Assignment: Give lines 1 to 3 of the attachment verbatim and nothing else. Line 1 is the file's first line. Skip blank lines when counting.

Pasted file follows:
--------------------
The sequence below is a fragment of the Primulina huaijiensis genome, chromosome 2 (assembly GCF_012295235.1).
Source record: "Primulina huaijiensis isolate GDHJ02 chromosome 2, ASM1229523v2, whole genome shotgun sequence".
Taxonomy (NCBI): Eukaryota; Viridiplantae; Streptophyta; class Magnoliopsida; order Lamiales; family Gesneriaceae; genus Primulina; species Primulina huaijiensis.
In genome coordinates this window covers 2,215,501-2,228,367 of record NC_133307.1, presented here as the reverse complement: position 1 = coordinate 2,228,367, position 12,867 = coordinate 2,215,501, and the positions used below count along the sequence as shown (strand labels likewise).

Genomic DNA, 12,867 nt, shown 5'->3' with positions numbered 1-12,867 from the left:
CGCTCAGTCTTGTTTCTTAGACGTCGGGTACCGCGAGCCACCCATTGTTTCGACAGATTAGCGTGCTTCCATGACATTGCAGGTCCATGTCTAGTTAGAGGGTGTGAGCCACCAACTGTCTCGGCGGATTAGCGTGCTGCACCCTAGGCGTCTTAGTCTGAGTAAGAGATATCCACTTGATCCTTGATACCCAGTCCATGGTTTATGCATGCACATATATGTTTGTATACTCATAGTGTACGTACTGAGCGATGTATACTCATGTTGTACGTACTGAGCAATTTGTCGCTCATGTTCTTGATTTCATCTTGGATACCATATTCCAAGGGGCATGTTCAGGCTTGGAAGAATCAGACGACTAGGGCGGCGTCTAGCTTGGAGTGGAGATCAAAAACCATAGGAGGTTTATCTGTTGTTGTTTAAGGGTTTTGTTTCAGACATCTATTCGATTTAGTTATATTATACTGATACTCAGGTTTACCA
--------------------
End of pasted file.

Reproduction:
The sequence below is a fragment of the Primulina huaijiensis genome, chromosome 2 (assembly GCF_012295235.1).
Source record: "Primulina huaijiensis isolate GDHJ02 chromosome 2, ASM1229523v2, whole genome shotgun sequence".
Taxonomy (NCBI): Eukaryota; Viridiplantae; Streptophyta; class Magnoliopsida; order Lamiales; family Gesneriaceae; genus Primulina; species Primulina huaijiensis.